Religion Made up 4% of Campaign Media Coverage
Religion-related campaign stories made up 4 percent of overall media coverage, the Pew Center found.
The most religion-related coverage revolved around the rumors that Obama is a Muslim, followed by the focus on Sarah Palin's religion and family.
Meanwhile, there was little attempt by the news media during the campaign to comprehensively examine the role of faith in the political values and policies of the candidates, save for those of Republican vice presidential nominee Sarah Palin.
And when religion-focused campaign stories were covered by the mainstream press, often the context was negative, controversial or focused on a perceived political problem.
Key findings include:
* While [religion coverage] was less than coverage of the Iraq war (6%) or the economic crisis (9%), it was more prominent than coverage of energy issues (2%) and the environment (less than 1%), and equal to coverage of the Republican National Convention (4%). During the general election, storylines related to religion received as much attention by the press as those that focused on race (4%).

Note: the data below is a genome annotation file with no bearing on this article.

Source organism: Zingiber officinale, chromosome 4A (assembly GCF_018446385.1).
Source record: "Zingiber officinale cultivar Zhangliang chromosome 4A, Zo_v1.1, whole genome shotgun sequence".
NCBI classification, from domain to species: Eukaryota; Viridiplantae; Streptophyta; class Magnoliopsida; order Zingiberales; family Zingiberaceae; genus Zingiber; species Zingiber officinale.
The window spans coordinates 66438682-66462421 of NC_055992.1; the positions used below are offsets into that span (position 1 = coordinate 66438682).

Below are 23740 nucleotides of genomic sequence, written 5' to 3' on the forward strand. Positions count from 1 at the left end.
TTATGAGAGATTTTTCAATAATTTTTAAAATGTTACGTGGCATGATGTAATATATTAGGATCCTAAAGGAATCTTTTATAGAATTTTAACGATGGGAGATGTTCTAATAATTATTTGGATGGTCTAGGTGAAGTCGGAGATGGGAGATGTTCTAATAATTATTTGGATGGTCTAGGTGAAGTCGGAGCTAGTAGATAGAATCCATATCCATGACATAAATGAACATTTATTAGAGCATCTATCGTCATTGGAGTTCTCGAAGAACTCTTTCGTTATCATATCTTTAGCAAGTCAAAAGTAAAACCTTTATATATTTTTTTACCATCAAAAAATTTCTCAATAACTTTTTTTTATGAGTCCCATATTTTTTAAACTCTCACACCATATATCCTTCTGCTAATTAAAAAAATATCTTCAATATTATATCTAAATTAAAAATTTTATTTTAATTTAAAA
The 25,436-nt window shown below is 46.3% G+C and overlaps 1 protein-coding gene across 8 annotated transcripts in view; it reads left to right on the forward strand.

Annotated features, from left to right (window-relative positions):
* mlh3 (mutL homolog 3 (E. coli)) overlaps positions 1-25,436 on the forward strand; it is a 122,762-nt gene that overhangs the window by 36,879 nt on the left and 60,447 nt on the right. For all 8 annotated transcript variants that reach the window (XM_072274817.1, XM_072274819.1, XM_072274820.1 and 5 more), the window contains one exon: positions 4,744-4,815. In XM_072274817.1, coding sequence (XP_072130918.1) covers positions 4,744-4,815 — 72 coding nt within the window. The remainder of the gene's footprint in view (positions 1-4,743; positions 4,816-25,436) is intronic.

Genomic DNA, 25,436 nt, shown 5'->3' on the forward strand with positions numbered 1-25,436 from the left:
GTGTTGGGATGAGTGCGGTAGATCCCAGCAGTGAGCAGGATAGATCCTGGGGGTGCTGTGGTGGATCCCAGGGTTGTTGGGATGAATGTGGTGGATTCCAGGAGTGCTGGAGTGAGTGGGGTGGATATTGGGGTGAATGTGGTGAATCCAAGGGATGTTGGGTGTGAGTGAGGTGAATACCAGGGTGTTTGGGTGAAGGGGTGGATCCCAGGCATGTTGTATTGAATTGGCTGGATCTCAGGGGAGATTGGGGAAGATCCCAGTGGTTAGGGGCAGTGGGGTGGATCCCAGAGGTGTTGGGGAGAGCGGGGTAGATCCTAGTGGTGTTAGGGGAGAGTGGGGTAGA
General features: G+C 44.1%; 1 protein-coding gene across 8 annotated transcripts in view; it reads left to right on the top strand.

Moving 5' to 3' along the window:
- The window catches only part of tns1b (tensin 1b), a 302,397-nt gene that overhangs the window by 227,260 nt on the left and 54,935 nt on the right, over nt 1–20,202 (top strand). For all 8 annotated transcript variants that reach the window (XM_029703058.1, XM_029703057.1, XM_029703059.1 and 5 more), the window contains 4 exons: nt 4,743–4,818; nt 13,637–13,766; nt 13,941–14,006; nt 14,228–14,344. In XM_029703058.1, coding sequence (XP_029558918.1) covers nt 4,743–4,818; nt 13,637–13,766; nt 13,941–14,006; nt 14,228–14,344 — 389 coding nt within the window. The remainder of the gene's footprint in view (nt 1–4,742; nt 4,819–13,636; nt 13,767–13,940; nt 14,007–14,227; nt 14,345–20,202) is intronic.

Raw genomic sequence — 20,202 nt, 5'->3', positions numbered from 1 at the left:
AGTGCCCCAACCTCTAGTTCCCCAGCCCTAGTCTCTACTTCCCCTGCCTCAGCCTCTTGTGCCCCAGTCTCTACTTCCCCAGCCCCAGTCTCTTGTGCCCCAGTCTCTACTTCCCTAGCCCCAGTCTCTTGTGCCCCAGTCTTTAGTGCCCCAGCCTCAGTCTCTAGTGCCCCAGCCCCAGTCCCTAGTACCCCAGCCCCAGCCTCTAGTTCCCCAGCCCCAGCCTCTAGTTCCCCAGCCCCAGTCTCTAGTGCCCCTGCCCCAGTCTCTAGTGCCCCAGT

* In all, Obama was the lead newsmaker in more than half (53%) of the religion-focused campaign stories. By contrast, McCain was the focus of just 9%. Palin (19%) was more tied to religion than her running mate, though less so than Obama. Examination of Palin's family values, church background and related issues made up one-fourth of the newshole devoted to religion in the campaign.
* The single biggest religion storyline in the general election phase of the campaign centered on rumors that the Democratic nominee, who is a mainline Protestant Christian, is a Muslim (30%). An additional 5% of the religion-focused coverage dealt with evangelical broadcaster James Dobson's criticism of Obama's positions.
* Attention to clerics Jeremiah Wright, Michael Pfleger and John Hagee alone made up 11% of religion coverage in the general election.
* The Aug. 16 Saddleback Civil Forum on the Presidency, moderated by Warren at his California megachurch, drew brief but intense media coverage. Still, that was enough to have that one event account for 11% of religion-focused campaign coverage in the general election.
* Culture war issues were not a driving narrative of this election cycle. Together, social issues – including abortion, gay marriage and stem cell research – composed 9% of religion-focused campaign news but less than 1% of campaign news overall.